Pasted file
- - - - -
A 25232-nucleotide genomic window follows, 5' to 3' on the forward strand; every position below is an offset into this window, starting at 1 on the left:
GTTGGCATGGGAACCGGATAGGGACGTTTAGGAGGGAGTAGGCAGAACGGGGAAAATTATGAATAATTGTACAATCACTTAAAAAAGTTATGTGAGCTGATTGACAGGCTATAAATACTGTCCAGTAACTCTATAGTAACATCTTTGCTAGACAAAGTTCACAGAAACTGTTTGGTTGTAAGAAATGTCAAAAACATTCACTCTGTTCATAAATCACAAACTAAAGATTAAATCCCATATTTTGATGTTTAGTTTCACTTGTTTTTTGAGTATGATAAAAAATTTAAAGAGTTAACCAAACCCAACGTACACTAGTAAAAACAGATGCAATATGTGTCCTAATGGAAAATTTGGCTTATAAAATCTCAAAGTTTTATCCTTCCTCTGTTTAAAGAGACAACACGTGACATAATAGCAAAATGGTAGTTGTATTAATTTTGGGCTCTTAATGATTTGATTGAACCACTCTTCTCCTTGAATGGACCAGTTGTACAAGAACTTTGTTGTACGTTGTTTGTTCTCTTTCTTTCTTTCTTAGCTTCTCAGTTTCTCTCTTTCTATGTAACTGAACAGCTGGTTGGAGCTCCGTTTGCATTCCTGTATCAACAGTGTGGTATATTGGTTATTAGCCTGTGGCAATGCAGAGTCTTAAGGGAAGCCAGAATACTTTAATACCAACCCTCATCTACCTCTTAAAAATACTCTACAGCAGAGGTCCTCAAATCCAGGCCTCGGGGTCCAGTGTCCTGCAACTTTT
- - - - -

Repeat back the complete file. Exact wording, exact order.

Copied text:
A 25232-nucleotide genomic window follows, 5' to 3' on the forward strand; every position below is an offset into this window, starting at 1 on the left:
GTTGGCATGGGAACCGGATAGGGACGTTTAGGAGGGAGTAGGCAGAACGGGGAAAATTATGAATAATTGTACAATCACTTAAAAAAGTTATGTGAGCTGATTGACAGGCTATAAATACTGTCCAGTAACTCTATAGTAACATCTTTGCTAGACAAAGTTCACAGAAACTGTTTGGTTGTAAGAAATGTCAAAAACATTCACTCTGTTCATAAATCACAAACTAAAGATTAAATCCCATATTTTGATGTTTAGTTTCACTTGTTTTTTGAGTATGATAAAAAATTTAAAGAGTTAACCAAACCCAACGTACACTAGTAAAAACAGATGCAATATGTGTCCTAATGGAAAATTTGGCTTATAAAATCTCAAAGTTTTATCCTTCCTCTGTTTAAAGAGACAACACGTGACATAATAGCAAAATGGTAGTTGTATTAATTTTGGGCTCTTAATGATTTGATTGAACCACTCTTCTCCTTGAATGGACCAGTTGTACAAGAACTTTGTTGTACGTTGTTTGTTCTCTTTCTTTCTTTCTTAGCTTCTCAGTTTCTCTCTTTCTATGTAACTGAACAGCTGGTTGGAGCTCCGTTTGCATTCCTGTATCAACAGTGTGGTATATTGGTTATTAGCCTGTGGCAATGCAGAGTCTTAAGGGAAGCCAGAATACTTTAATACCAACCCTCATCTACCTCTTAAAAATACTCTACAGCAGAGGTCCTCAAATCCAGGCCTCGGGGTCCAGTGTCCTGCAACTTTT